The problem. Each year more than 35,000 Americans learn they have a brain tumor. Treatment depends on the tumor type and makeup—the more accurate and specific the identification, the more promising the treatment. That’s where the pathologist comes in.
“The way we classify these tumors—gliomas—we look under a microscope, and we say it looks like this or it looks like that. I do that every day,” says Kenneth D. Aldape, professor and chair of the pathology department at the University of Texas MD Anderson Cancer Center in Houston.
“But,” he adds, “even in experienced hands it turns out to be a very crude way of categorizing cancer.” Crude because cancer is a function of molecular genetic alterations, and cancers that look the same under the microscope can be very different molecularly, he explains.
“It’s the molecular stuff that really determines tumor aggressiveness and responsiveness [to therapy]. You need to understand the molecular stuff and try to subcategorize these gliomas based on molecular alterations if you are going to have a chance of treating them successfully.”
Gliomas are the most common and lethal of tumors originating in the brain (as opposed to metastasizing from another part of the body). Deepening medicine’s understanding of their molecular subsets in order to develop more individualized, and thus more effective, therapies has been the chief focus of Kenneth Aldape’s career.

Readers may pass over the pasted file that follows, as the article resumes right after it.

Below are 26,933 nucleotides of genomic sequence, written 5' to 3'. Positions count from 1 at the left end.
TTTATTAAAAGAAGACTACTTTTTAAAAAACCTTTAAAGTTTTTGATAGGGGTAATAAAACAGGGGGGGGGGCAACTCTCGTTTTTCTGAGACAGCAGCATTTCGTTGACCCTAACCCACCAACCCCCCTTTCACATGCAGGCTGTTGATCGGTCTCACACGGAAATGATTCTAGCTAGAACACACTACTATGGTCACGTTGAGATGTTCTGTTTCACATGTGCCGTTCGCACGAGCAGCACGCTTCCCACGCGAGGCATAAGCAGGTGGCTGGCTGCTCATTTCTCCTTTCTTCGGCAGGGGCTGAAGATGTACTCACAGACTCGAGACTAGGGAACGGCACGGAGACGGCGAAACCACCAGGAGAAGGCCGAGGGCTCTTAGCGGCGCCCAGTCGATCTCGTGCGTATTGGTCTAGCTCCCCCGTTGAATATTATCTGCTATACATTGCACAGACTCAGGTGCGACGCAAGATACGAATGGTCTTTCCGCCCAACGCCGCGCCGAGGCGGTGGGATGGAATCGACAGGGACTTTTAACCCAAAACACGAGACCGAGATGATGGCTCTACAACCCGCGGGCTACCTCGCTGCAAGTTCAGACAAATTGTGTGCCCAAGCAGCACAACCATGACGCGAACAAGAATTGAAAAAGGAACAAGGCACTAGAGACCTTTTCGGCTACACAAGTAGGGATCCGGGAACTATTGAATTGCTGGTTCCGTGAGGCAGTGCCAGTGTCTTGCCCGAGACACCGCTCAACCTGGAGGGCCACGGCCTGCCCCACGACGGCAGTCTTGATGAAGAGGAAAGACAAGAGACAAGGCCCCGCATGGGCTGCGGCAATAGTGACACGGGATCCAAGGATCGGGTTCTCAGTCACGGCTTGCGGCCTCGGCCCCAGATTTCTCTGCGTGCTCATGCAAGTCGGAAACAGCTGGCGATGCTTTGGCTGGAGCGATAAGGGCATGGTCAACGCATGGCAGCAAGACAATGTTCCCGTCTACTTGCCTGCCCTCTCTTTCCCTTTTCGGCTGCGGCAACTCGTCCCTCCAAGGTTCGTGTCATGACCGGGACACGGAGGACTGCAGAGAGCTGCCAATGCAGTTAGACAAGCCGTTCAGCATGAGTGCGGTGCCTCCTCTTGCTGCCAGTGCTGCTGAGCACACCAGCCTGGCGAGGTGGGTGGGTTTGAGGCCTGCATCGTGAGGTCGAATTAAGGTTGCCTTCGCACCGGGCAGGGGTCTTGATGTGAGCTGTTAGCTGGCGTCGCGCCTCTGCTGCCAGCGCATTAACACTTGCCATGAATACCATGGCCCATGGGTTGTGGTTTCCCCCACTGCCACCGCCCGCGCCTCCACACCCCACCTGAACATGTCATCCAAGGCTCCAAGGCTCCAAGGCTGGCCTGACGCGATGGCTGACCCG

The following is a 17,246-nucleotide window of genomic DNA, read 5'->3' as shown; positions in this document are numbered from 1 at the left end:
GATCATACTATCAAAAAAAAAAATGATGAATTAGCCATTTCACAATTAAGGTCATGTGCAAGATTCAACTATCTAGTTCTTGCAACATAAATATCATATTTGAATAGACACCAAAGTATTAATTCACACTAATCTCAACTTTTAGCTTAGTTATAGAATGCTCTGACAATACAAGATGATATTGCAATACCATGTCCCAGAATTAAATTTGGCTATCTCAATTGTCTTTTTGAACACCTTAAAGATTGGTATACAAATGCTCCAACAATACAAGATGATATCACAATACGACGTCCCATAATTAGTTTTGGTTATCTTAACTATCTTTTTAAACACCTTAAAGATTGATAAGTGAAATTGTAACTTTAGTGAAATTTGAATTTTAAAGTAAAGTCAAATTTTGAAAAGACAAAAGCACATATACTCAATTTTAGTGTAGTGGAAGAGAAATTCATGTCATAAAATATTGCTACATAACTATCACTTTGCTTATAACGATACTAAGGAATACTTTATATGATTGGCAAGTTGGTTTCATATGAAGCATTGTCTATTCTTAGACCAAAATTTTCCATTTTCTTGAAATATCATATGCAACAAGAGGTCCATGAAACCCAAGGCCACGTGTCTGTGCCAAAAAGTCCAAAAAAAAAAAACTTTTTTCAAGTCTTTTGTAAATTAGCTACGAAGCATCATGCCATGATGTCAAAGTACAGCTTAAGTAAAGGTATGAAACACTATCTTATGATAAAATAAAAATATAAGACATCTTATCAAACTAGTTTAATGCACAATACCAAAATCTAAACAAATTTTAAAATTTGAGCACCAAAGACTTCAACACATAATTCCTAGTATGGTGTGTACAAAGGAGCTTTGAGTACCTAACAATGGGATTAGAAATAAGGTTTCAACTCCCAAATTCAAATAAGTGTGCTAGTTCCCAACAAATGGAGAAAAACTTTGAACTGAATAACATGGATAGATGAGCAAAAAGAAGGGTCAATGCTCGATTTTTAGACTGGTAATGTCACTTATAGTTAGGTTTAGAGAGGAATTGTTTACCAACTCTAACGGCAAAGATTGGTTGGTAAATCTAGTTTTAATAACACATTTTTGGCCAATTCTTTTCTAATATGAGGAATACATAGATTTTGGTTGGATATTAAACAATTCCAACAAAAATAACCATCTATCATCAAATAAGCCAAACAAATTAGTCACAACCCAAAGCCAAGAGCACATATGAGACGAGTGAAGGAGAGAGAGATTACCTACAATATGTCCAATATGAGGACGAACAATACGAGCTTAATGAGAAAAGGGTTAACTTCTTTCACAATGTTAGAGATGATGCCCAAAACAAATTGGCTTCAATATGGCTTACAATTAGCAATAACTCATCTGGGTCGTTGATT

“Using molecular alterations to help classify tumors is just an extension of what pathologists are supposed to do, which is to provide an accurate classification of diseases of the body,” says the physician scientist, an alumnus of RWJF’s Harold Amos Medical Faculty Development Program. (See the Program Results Report for more information.)
The start. Kenneth Aldape came to his line of work if not genetically then certainly through a strong familial influence. His father, Hector Aldape, is a pathologist who shared his profession—literally—with his school-age son:
It was sort of funny. On the weekends he would take me into work. We would do autopsies together. It was a little strange—a kid doing autopsies. That sort of got me into the field, I would say.
The elder Aldape is a native of Mexico and earned his medical degree there before coming north for his residency. He met his wife, a nurse working in the Spokane, Wash., hospital at which he trained.
It’s worth noting that the Aldape family boasts yet another pathologist—Kenneth’s brother, Mark, who practices in Portland, Ore. “I think three pathologists in a five-person family must be close to a record,” observes Kenneth Aldape.
Kenneth grew up in Seattle and completed his undergraduate work at Stanford University in 1986. He laughs when asked if he was always a good student. “No. It took me six years to get through college. I was sort of in and out a bit, trying to find myself.” Part of that process, he says, was wrestling with what he wanted to do next—get a PhD or an MD.
He decided on the latter, earning a medical degree in 1991 from the University of California, San Francisco. He remained at UCSF for his residency and fellowships in neuro-oncology and neuropathology and in 1995 joined the medical school faculty. Six years later he moved to the MD Anderson Cancer Center.
The RWJF connection. While an assistant professor at UCSF, Aldape successfully applied to the Harold Amos program and used his RWJF stipend (ID#s 33349 and 38555) to research the molecular genetics of gliomas.
Among the published papers stemming from his RWJF-supported work was a 2006 article in the journal Cancer Cell describing a classification scheme for gliomas based on molecular alterations. (Abstract online)